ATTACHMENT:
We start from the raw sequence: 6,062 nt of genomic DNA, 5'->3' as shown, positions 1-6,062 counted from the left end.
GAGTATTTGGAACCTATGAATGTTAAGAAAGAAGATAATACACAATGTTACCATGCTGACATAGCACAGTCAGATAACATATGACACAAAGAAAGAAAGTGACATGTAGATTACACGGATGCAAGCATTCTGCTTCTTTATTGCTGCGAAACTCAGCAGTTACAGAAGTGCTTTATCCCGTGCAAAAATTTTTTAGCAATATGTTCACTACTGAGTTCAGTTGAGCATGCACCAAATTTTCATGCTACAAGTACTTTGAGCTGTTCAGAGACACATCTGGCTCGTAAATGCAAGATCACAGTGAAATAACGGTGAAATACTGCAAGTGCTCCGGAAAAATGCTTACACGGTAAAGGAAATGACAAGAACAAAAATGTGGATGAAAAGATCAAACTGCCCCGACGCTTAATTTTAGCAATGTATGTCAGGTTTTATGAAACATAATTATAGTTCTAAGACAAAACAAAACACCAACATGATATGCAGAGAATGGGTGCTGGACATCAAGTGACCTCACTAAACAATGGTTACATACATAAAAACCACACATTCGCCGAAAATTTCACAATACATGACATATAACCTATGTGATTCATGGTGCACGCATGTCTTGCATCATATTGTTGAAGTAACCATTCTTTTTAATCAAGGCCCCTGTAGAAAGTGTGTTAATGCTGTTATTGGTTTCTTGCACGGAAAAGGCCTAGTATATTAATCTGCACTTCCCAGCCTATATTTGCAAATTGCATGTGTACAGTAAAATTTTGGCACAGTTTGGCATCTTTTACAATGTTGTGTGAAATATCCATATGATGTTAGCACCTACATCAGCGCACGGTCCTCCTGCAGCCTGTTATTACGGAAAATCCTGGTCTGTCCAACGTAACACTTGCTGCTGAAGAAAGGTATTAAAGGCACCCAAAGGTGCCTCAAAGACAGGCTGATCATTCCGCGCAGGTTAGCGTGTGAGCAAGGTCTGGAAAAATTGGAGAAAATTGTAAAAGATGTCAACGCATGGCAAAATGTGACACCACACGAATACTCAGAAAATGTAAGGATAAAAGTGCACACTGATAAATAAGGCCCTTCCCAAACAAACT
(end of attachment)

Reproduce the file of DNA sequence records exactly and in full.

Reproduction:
We start from the raw sequence: 6,062 nt of genomic DNA, 5'->3' as shown, positions 1-6,062 counted from the left end.
GAGTATTTGGAACCTATGAATGTTAAGAAAGAAGATAATACACAATGTTACCATGCTGACATAGCACAGTCAGATAACATATGACACAAAGAAAGAAAGTGACATGTAGATTACACGGATGCAAGCATTCTGCTTCTTTATTGCTGCGAAACTCAGCAGTTACAGAAGTGCTTTATCCCGTGCAAAAATTTTTTAGCAATATGTTCACTACTGAGTTCAGTTGAGCATGCACCAAATTTTCATGCTACAAGTACTTTGAGCTGTTCAGAGACACATCTGGCTCGTAAATGCAAGATCACAGTGAAATAACGGTGAAATACTGCAAGTGCTCCGGAAAAATGCTTACACGGTAAAGGAAATGACAAGAACAAAAATGTGGATGAAAAGATCAAACTGCCCCGACGCTTAATTTTAGCAATGTATGTCAGGTTTTATGAAACATAATTATAGTTCTAAGACAAAACAAAACACCAACATGATATGCAGAGAATGGGTGCTGGACATCAAGTGACCTCACTAAACAATGGTTACATACATAAAAACCACACATTCGCCGAAAATTTCACAATACATGACATATAACCTATGTGATTCATGGTGCACGCATGTCTTGCATCATATTGTTGAAGTAACCATTCTTTTTAATCAAGGCCCCTGTAGAAAGTGTGTTAATGCTGTTATTGGTTTCTTGCACGGAAAAGGCCTAGTATATTAATCTGCACTTCCCAGCCTATATTTGCAAATTGCATGTGTACAGTAAAATTTTGGCACAGTTTGGCATCTTTTACAATGTTGTGTGAAATATCCATATGATGTTAGCACCTACATCAGCGCACGGTCCTCCTGCAGCCTGTTATTACGGAAAATCCTGGTCTGTCCAACGTAACACTTGCTGCTGAAGAAAGGTATTAAAGGCACCCAAAGGTGCCTCAAAGACAGGCTGATCATTCCGCGCAGGTTAGCGTGTGAGCAAGGTCTGGAAAAATTGGAGAAAATTGTAAAAGATGTCAACGCATGGCAAAATGTGACACCACACGAATACTCAGAAAATGTAAGGATAAAAGTGCACACTGATAAATAAGGCCCTTCCCAAACAAACT